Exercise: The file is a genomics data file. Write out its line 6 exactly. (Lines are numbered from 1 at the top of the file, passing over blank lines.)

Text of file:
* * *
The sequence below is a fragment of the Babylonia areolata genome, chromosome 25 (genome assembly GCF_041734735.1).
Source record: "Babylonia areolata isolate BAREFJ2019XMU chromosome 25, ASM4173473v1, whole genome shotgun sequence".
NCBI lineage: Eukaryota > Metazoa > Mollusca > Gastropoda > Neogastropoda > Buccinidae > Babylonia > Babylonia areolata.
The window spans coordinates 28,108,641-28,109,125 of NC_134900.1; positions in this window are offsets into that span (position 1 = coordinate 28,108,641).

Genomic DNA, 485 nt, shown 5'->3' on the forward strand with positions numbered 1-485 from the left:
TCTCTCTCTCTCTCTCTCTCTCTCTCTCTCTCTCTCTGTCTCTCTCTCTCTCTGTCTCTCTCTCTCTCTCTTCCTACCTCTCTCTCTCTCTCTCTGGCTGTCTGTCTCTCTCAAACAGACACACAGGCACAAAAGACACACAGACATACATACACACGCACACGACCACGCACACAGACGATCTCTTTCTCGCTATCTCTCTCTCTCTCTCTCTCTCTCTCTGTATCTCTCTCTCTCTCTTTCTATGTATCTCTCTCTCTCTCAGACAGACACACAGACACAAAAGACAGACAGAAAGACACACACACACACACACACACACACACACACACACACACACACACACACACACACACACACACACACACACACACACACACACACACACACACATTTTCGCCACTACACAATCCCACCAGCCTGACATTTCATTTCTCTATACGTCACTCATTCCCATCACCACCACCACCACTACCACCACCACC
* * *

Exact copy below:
TCTCTCTCTCTCTCTCTCTCTCTCTCTCTCTCTCTCTGTCTCTCTCTCTCTCTGTCTCTCTCTCTCTCTCTTCCTACCTCTCTCTCTCTCTCTCTGGCTGTCTGTCTCTCTCAAACAGACACACAGGCACAAAAGACACACAGACATACATACACACGCACACGACCACGCACACAGACGATCTCTTTCTCGCTATCTCTCTCTCTCTCTCTCTCTCTCTCTGTATCTCTCTCTCTCTCTTTCTATGTATCTCTCTCTCTCTCAGACAGACACACAGACACAAAAGACAGACAGAAAGACACACACACACACACACACACACACACACACACACACACACACACACACACACACACACACACACACACACACACACACACACACACACACACATTTTCGCCACTACACAATCCCACCAGCCTGACATTTCATTTCTCTATACGTCACTCATTCCCATCACCACCACCACCACTACCACCACCACC